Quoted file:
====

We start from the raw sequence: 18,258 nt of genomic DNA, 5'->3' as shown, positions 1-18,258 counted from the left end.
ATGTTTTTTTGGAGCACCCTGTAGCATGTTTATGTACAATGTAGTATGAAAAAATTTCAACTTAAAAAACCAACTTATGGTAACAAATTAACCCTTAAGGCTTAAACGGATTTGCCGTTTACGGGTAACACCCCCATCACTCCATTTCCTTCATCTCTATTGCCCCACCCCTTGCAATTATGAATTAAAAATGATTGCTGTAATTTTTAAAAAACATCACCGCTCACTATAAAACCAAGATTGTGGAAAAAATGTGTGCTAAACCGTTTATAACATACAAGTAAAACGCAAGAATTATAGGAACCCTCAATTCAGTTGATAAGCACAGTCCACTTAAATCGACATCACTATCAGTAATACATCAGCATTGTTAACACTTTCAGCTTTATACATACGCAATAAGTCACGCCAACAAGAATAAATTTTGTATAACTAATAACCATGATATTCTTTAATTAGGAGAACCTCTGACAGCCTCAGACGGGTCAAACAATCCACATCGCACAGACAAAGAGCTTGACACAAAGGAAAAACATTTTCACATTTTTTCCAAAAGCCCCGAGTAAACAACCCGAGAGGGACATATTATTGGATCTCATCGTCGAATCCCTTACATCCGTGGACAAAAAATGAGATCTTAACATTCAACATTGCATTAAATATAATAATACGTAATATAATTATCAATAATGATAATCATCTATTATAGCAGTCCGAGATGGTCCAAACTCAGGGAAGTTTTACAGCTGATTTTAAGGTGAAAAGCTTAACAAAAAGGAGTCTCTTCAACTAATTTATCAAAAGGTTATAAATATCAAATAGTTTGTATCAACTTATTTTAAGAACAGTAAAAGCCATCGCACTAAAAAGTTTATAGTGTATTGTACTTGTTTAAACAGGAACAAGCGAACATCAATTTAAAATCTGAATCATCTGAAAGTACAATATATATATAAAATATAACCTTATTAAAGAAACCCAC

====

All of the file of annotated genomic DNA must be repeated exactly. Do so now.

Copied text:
We start from the raw sequence: 18,258 nt of genomic DNA, 5'->3' as shown, positions 1-18,258 counted from the left end.
ATGTTTTTTTGGAGCACCCTGTAGCATGTTTATGTACAATGTAGTATGAAAAAATTTCAACTTAAAAAACCAACTTATGGTAACAAATTAACCCTTAAGGCTTAAACGGATTTGCCGTTTACGGGTAACACCCCCATCACTCCATTTCCTTCATCTCTATTGCCCCACCCCTTGCAATTATGAATTAAAAATGATTGCTGTAATTTTTAAAAAACATCACCGCTCACTATAAAACCAAGATTGTGGAAAAAATGTGTGCTAAACCGTTTATAACATACAAGTAAAACGCAAGAATTATAGGAACCCTCAATTCAGTTGATAAGCACAGTCCACTTAAATCGACATCACTATCAGTAATACATCAGCATTGTTAACACTTTCAGCTTTATACATACGCAATAAGTCACGCCAACAAGAATAAATTTTGTATAACTAATAACCATGATATTCTTTAATTAGGAGAACCTCTGACAGCCTCAGACGGGTCAAACAATCCACATCGCACAGACAAAGAGCTTGACACAAAGGAAAAACATTTTCACATTTTTTCCAAAAGCCCCGAGTAAACAACCCGAGAGGGACATATTATTGGATCTCATCGTCGAATCCCTTACATCCGTGGACAAAAAATGAGATCTTAACATTCAACATTGCATTAAATATAATAATACGTAATATAATTATCAATAATGATAATCATCTATTATAGCAGTCCGAGATGGTCCAAACTCAGGGAAGTTTTACAGCTGATTTTAAGGTGAAAAGCTTAACAAAAAGGAGTCTCTTCAACTAATTTATCAAAAGGTTATAAATATCAAATAGTTTGTATCAACTTATTTTAAGAACAGTAAAAGCCATCGCACTAAAAAGTTTATAGTGTATTGTACTTGTTTAAACAGGAACAAGCGAACATCAATTTAAAATCTGAATCATCTGAAAGTACAATATATATATAAAATATAACCTTATTAAAGAAACCCAC